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NASSIM by Nassim Soleiman­pour (Bush The­atre/Why Not The­atre/ Luminato). At the Berke­ley Street The­atre (26 Berke­ley). Runs to June 16. $24.25$50.07. luminato.com. See Con­tin­u­ing, page 40. Rat­ing: NNNN

Ira­nian play­wright Nassim Soleiman­pour had an in­ter­na­tional hit with his po­lit­i­cal play White Rab­bit Red Rab­bit, which, af­ter premier­ing in Toronto at Sum­mer Works in a 2011 pro­duc­tion by Vol­cano The­atre, has been per­formed more than 1,000 times by every­one from Stephen Fry to Whoopi Gold­berg.

Soleiman­pour wasn’t present for those per­for­mances, a chair rep­re­sent­ing his ab­sence be­cause he couldn’t leave his na­tive coun­try af­ter hav­ing re­fused to take part in mil­i­tary ser­vice.

He is present for his new, equally fas­ci­nat­ing play NASSIM, how­ever, even if it takes a while for him to ap­pear.

A guest artist, dif­fer­ent every show (on open­ing night it was The AMY Project artis­tic direc­tor Nikki Shaf­feeul­lah) fol­lows in­struc­tions on a screen about open­ing up a box in which Soleiman­pour’s script is wait­ing, un­seen.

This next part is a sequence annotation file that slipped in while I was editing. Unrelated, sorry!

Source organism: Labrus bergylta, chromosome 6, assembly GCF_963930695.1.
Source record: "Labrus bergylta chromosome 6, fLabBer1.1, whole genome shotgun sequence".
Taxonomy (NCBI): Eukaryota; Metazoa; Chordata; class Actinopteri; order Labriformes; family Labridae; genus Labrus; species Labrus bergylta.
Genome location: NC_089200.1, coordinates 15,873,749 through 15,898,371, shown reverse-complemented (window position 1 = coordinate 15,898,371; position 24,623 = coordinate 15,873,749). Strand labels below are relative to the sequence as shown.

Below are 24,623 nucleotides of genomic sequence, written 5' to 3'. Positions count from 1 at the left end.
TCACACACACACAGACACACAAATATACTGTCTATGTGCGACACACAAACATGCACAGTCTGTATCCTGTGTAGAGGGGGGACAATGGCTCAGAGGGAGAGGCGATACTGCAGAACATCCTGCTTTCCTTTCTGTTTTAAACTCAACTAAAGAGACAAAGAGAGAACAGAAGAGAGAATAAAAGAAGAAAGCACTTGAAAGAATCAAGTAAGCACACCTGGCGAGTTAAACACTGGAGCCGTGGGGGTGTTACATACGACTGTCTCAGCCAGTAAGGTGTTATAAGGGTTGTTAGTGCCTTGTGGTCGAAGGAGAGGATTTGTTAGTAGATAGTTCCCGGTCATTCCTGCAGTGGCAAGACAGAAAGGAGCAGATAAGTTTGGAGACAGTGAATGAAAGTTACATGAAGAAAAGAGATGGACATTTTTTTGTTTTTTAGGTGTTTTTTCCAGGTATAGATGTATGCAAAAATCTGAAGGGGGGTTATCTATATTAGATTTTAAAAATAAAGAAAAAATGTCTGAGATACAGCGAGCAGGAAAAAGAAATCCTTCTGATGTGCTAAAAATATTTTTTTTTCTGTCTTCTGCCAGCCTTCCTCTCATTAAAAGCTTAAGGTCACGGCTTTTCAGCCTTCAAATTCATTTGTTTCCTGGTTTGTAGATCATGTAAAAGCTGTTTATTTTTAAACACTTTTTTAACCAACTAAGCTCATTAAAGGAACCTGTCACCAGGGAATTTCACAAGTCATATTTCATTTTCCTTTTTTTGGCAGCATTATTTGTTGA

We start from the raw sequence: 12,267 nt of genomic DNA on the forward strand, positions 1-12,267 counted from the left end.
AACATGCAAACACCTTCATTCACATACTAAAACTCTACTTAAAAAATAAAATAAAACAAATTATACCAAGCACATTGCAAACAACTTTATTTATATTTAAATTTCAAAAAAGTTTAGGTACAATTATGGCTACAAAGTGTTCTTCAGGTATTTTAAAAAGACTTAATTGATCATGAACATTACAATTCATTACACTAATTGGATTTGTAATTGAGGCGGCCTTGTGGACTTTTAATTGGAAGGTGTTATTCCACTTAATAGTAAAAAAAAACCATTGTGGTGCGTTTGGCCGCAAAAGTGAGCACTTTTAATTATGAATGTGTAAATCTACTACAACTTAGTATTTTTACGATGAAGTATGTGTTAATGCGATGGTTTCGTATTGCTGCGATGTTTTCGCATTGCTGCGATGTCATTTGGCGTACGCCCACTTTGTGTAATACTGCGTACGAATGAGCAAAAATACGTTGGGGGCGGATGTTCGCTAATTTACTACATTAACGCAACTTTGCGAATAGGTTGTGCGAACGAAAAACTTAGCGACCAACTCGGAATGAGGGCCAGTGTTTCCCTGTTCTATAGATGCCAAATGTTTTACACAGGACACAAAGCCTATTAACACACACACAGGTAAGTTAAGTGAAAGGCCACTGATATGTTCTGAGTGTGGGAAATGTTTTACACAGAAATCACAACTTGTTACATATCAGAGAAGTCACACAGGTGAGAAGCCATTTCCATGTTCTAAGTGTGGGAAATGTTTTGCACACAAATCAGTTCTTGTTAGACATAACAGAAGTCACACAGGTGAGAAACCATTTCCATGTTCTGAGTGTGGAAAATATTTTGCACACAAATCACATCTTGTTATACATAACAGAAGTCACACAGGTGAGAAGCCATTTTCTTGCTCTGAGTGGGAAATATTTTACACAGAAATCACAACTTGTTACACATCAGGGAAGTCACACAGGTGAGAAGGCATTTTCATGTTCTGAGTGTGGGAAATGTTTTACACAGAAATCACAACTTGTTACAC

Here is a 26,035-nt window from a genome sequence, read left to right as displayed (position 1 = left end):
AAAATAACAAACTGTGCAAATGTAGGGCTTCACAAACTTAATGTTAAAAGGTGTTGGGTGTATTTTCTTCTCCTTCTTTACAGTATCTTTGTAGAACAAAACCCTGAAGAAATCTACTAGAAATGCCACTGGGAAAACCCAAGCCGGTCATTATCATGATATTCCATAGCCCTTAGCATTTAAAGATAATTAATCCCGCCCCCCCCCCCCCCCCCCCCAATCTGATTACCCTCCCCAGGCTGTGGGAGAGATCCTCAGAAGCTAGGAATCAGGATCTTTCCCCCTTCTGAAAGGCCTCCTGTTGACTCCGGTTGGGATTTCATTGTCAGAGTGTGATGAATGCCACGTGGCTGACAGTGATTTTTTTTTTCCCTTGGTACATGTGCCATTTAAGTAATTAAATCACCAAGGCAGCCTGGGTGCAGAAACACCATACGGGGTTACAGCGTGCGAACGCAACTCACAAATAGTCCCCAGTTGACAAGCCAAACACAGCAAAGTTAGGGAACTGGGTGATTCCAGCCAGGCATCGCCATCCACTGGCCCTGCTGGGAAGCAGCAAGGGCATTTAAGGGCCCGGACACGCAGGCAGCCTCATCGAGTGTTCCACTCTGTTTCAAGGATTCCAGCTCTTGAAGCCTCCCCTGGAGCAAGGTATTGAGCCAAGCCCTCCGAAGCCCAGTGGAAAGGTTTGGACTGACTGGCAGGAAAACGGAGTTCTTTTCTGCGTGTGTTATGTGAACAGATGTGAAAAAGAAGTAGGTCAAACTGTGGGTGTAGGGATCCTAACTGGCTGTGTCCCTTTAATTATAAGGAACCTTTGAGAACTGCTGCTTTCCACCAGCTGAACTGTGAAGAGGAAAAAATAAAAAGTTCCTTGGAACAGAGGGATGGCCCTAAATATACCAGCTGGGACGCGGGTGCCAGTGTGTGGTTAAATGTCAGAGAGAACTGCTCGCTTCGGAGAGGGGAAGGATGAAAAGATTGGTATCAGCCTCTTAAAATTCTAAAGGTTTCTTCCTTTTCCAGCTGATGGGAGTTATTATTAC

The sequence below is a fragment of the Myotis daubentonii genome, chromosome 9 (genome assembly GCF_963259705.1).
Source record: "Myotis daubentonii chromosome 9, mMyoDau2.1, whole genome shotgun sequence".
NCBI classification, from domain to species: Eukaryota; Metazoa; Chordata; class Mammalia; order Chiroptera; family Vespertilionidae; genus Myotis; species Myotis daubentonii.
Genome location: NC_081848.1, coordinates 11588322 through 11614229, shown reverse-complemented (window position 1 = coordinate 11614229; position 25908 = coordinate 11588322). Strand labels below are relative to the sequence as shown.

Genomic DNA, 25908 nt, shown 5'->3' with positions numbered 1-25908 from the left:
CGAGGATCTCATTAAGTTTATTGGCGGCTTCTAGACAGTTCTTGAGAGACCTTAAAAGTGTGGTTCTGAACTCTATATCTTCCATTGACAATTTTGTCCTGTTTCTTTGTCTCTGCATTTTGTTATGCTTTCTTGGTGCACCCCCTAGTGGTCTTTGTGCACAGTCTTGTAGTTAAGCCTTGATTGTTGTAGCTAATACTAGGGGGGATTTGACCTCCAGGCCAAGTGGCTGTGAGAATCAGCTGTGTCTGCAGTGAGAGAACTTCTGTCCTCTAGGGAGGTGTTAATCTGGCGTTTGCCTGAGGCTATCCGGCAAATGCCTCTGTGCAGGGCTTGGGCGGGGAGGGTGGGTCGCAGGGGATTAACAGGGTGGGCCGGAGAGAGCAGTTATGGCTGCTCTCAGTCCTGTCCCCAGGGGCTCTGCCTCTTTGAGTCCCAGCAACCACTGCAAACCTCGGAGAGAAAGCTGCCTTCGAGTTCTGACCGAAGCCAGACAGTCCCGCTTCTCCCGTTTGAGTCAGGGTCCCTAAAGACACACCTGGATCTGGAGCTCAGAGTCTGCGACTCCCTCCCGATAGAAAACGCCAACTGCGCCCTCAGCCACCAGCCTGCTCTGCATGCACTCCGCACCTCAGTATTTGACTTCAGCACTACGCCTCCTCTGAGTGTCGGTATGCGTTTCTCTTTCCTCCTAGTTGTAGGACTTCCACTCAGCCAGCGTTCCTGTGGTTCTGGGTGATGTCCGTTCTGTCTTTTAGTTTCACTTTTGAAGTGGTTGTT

What fol­lows, sharply di­rected by Omar Ele­rian, shouldn’t be spoiled – it’s part scav­enger hunt, part lan­guage course – but it in­volves learn­ing a few phrases in Farsi, play­ing some games and shar­ing pho­tos, sou­venirs and ideas about fam­ily and ro­mance.

Soleiman­pour’s text is al­ter­nately clever, funny and mov­ing. At its heart, it’s about the univer­sal power of sto­ry­telling, and the irony that his plays have been per­formed in so many places ex­cept his home coun­try.

The way he deals with that last is­sue is, sim­ply, re­mark­able, the mo­tifs and images com­ing to­gether in the mov­ing and heart­felt fi­nal min­utes.

Shaf­feeul­lah, spon­ta­neous and grounded (love how she added a non-gen­der-spe­cific riff on the phrase “ladies and gentle­men”), made an af­fa­ble, ar­tic­u­late guest, elic­it­ing con­tri­bu­tions from the au­di­ence with warmth and hu­mour.

The list of guests is im­pres­sive and in­cludes ac­tors Al­le­gra Ful­ton, Anand Ra­jaram and Karen Robin­son, nov­el­ist and play­wright Michael Red­hill, writer/broad­caster Amanda Par­ris and Vol­cano’s Ross Man­son.

I’m tempted to at­tend these other per­for­mances, if only to re-ex­pe­ri­ence the feel­ing of a room full of peo­ple shar­ing a com­mon lan­guage to wit­ness the strug­gles and joys of the hu­man con­di­tion. GLENN SUMI

LUMINATO RE­VIEW Nassim Soleiman­pour’s NASSIM adds life and light to Luminato.

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